Last updated: 22 December 2020
What is it?
- Hepatitis E virus (HEV) is a virus that can be found in the gut of some animals and in people
- HEV can get into water and food from the faeces (poo) or body fluids of infected people or animals, for example from poor handwashing
- Foods at higher risk of contamination include pork, pig liver and raw or undercooked shellfish
What's the risk?
- HEV can cause a hepatitis E infection of the gut and liver
- Anyone can get hepatitis E but vulnerable people, including pregnant women, the elderly, people with weak immune systems and people with liver disease are more likely to get seriously ill
- Pregnant women can also pass the virus to their unborn baby
- People traveling to countries where sanitation is poor may pick up HEV
Reduce your risk
- Wash hands thoroughly with soap and water and dry them before preparing and eating food, especially after going to the toilet or changing nappies
- Cook food thoroughly, especially pork products (e.g. pâté and sausages)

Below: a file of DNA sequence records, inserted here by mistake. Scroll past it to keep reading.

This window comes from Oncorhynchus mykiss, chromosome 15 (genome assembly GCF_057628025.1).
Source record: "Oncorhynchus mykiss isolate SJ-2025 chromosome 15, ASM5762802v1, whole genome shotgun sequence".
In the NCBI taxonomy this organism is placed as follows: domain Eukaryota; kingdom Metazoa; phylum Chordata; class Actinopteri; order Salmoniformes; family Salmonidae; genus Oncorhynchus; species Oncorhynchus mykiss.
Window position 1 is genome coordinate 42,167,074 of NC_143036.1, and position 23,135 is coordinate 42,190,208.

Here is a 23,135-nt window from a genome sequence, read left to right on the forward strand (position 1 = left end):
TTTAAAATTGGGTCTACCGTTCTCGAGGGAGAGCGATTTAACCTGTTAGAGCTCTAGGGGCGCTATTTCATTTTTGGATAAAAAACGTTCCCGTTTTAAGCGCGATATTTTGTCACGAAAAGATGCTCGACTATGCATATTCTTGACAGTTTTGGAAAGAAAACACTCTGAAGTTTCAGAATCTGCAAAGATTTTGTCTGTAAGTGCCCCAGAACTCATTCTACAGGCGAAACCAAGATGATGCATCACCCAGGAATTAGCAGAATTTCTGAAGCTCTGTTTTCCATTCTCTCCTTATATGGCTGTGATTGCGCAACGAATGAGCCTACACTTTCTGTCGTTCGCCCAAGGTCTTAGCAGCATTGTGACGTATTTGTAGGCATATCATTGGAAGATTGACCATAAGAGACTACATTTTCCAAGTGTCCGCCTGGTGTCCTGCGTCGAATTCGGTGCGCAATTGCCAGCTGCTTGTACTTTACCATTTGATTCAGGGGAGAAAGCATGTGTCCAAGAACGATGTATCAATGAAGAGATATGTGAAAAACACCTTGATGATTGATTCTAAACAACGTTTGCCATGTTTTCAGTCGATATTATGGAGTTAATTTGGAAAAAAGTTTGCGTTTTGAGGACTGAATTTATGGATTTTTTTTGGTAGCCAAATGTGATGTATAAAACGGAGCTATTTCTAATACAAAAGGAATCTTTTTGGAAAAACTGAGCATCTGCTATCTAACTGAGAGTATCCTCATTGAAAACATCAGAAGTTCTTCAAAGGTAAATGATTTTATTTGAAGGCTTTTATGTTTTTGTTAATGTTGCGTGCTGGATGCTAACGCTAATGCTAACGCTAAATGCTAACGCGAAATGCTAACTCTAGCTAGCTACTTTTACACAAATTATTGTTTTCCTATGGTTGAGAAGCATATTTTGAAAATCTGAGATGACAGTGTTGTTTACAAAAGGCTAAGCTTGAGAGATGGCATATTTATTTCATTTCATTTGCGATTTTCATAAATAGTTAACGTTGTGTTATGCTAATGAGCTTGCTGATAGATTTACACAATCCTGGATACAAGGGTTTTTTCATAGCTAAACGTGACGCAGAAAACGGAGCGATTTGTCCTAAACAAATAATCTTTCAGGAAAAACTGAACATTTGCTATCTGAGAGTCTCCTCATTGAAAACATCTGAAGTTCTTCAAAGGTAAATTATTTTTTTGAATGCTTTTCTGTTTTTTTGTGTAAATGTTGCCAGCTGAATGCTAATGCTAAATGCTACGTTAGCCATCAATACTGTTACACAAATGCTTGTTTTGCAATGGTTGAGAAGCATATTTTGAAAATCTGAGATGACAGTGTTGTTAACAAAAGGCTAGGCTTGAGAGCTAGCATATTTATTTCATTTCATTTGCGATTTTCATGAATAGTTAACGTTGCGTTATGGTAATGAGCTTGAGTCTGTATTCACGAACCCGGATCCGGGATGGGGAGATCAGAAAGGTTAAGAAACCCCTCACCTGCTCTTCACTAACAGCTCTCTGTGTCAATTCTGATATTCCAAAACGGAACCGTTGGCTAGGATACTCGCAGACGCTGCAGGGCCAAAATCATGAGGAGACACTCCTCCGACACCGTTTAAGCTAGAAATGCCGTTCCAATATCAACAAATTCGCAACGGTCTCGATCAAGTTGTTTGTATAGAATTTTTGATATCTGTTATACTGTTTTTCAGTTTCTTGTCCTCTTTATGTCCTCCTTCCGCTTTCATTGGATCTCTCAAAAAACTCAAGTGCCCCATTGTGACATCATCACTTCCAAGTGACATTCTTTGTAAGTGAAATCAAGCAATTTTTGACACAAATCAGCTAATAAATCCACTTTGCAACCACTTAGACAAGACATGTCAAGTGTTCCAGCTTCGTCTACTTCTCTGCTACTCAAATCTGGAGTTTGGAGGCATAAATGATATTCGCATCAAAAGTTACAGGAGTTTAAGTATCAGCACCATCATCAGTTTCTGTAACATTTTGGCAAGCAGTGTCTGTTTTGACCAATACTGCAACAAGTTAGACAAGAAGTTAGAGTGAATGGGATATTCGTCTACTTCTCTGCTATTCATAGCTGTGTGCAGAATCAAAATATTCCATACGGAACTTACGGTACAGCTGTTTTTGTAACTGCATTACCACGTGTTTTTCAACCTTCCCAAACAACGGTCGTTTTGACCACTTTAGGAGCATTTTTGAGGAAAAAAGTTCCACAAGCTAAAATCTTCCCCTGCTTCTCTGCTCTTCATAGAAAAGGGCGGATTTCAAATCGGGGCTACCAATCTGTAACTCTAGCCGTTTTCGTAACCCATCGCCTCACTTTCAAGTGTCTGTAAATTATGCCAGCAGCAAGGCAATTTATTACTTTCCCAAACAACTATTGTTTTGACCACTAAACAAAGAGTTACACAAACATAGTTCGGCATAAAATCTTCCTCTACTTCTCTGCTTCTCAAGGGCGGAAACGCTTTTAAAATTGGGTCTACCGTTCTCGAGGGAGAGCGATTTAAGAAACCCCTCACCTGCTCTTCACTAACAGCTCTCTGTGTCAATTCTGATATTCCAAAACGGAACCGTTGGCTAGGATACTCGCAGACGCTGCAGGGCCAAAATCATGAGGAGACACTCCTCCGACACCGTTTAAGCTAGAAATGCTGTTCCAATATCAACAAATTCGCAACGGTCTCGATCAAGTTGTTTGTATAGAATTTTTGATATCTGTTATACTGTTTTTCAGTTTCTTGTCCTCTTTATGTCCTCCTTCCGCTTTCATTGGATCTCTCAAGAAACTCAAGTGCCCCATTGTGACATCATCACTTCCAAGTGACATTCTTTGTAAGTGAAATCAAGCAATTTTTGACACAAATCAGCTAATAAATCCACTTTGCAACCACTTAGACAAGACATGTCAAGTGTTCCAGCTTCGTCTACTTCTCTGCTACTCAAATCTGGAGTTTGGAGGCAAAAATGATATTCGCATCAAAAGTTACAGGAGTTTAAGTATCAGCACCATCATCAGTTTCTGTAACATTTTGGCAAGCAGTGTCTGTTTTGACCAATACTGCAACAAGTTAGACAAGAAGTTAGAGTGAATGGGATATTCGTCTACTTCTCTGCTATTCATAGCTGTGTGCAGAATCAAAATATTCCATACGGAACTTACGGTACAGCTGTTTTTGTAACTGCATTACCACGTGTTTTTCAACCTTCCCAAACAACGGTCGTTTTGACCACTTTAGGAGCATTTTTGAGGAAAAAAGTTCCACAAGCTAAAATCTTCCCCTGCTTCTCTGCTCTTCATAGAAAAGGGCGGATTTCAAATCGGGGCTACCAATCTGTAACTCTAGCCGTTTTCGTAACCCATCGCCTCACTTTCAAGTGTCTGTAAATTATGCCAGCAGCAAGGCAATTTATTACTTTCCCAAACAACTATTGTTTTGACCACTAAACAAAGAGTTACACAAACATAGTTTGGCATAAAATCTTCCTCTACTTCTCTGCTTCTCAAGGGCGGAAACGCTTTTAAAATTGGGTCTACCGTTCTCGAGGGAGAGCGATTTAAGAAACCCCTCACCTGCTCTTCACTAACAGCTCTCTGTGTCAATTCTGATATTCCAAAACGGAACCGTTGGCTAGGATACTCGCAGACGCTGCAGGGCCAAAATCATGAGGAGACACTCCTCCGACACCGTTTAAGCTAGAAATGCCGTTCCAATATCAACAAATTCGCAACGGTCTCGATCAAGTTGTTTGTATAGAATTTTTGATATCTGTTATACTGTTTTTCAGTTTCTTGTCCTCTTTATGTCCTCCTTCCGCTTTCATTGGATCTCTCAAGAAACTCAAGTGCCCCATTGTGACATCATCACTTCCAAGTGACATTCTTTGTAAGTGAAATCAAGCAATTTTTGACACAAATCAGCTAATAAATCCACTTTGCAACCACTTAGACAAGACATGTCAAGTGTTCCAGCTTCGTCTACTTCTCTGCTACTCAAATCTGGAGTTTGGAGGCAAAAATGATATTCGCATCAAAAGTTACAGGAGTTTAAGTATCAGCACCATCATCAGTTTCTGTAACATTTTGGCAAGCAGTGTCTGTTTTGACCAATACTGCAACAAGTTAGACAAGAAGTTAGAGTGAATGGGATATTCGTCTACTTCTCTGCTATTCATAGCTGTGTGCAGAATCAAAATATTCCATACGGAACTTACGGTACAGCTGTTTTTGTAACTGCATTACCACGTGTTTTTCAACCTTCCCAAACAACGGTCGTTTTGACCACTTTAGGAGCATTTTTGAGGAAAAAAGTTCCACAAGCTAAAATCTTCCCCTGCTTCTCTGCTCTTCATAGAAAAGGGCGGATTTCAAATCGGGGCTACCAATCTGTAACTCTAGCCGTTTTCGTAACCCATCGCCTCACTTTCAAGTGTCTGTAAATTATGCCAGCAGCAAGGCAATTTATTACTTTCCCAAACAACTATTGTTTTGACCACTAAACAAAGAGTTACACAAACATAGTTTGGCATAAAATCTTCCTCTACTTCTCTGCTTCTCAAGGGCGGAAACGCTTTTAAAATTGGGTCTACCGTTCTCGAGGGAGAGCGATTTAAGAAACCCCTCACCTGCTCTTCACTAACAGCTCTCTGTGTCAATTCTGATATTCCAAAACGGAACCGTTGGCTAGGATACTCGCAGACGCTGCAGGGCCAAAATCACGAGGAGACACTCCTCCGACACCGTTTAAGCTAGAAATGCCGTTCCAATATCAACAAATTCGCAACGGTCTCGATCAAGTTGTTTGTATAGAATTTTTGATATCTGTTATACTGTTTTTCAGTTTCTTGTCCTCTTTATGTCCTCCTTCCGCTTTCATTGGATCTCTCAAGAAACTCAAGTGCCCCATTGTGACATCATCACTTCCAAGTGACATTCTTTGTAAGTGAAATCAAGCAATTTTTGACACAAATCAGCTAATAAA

- Avoid eating raw or undercooked shellfish
- Avoid sharing food, cutlery and drinks with other people
- When traveling to places with poor sanitation, drink bottled water and avoid food that might have been prepared using contaminated water.
Symptoms of hepatitis E
- Symptoms usually start within 40 days of eating contaminated food, but can take up to 64 days
- Common symptoms range from fever, loss of appetite, diarrhoea and nausea to abdominal pain and dark-coloured urine and jaundice (yellowing of the skin and whites of the eyes)
- Generally, symptoms last for around 2–6 weeks
- Hepatitis E generally does not usually cause long-term illness.